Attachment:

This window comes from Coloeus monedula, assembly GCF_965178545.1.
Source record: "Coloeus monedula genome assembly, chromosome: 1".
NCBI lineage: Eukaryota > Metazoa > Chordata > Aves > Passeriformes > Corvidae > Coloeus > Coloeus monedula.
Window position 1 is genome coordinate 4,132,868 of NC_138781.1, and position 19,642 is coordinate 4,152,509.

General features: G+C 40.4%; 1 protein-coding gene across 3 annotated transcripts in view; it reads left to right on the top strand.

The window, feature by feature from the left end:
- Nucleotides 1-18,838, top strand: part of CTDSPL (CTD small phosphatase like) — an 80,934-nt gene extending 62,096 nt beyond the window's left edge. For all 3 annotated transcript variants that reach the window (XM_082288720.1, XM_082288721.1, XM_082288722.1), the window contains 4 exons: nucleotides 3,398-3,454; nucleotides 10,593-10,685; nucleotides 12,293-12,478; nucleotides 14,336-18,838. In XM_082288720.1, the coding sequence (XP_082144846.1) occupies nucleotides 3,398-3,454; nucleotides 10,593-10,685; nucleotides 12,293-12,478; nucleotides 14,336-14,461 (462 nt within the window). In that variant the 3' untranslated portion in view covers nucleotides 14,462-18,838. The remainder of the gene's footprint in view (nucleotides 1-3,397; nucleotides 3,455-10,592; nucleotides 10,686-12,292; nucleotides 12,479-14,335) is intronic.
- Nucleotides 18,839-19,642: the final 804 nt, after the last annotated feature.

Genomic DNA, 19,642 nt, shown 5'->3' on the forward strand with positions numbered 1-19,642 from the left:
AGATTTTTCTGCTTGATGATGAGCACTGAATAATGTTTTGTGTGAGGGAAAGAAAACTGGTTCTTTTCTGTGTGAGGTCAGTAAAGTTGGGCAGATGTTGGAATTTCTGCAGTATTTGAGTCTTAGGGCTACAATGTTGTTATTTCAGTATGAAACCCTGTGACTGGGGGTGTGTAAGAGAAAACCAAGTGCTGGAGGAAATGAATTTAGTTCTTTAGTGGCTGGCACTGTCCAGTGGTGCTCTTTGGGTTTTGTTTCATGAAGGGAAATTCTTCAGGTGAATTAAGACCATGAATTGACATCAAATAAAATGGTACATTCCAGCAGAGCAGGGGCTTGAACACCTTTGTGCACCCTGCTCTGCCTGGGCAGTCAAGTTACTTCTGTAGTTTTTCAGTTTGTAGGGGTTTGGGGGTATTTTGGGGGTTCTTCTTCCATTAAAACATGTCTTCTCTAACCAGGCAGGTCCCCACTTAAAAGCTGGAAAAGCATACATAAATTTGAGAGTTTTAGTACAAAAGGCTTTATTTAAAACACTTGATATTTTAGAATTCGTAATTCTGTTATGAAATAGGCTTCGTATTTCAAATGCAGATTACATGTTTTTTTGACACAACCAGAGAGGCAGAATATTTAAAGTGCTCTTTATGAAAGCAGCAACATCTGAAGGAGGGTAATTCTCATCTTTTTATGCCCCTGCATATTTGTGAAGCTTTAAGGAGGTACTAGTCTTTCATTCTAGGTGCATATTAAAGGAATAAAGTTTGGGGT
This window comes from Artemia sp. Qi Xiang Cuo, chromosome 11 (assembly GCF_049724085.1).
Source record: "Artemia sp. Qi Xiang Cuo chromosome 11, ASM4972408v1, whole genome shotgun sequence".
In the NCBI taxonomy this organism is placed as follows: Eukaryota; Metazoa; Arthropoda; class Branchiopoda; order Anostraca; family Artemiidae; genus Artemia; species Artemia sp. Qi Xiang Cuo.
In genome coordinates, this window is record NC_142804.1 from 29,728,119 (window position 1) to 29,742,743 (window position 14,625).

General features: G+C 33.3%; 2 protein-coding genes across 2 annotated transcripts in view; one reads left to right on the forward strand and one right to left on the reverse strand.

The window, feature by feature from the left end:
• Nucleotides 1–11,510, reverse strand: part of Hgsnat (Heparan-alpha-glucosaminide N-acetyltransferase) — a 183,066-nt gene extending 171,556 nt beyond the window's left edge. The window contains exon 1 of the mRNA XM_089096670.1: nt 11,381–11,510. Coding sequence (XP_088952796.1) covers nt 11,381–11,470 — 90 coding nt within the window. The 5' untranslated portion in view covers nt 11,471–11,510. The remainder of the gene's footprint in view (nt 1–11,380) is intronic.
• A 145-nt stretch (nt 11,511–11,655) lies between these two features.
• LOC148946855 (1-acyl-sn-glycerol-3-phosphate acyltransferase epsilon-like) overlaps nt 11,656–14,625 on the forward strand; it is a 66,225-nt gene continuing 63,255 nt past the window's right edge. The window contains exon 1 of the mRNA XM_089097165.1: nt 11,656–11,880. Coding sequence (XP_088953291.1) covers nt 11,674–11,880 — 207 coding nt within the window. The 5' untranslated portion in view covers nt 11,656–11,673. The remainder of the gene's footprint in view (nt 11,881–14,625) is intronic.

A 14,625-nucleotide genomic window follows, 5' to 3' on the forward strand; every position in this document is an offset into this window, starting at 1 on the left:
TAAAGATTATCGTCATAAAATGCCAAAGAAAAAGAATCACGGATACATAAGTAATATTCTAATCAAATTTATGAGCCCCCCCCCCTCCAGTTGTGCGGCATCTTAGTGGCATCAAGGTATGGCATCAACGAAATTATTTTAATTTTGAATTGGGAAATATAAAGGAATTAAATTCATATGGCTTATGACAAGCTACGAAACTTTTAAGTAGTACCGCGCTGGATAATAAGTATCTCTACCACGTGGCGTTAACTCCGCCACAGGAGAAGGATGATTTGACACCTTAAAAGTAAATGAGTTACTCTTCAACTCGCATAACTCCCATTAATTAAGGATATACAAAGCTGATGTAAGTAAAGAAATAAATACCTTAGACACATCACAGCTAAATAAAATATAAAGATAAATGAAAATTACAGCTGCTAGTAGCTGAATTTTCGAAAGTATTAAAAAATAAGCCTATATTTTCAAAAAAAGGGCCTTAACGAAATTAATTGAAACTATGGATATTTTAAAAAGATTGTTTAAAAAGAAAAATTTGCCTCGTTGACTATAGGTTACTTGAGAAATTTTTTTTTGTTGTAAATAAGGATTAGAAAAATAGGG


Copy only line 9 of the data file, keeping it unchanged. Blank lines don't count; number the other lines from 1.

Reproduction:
Genomic DNA, 19,642 nt, shown 5'->3' on the forward strand with positions numbered 1-19,642 from the left: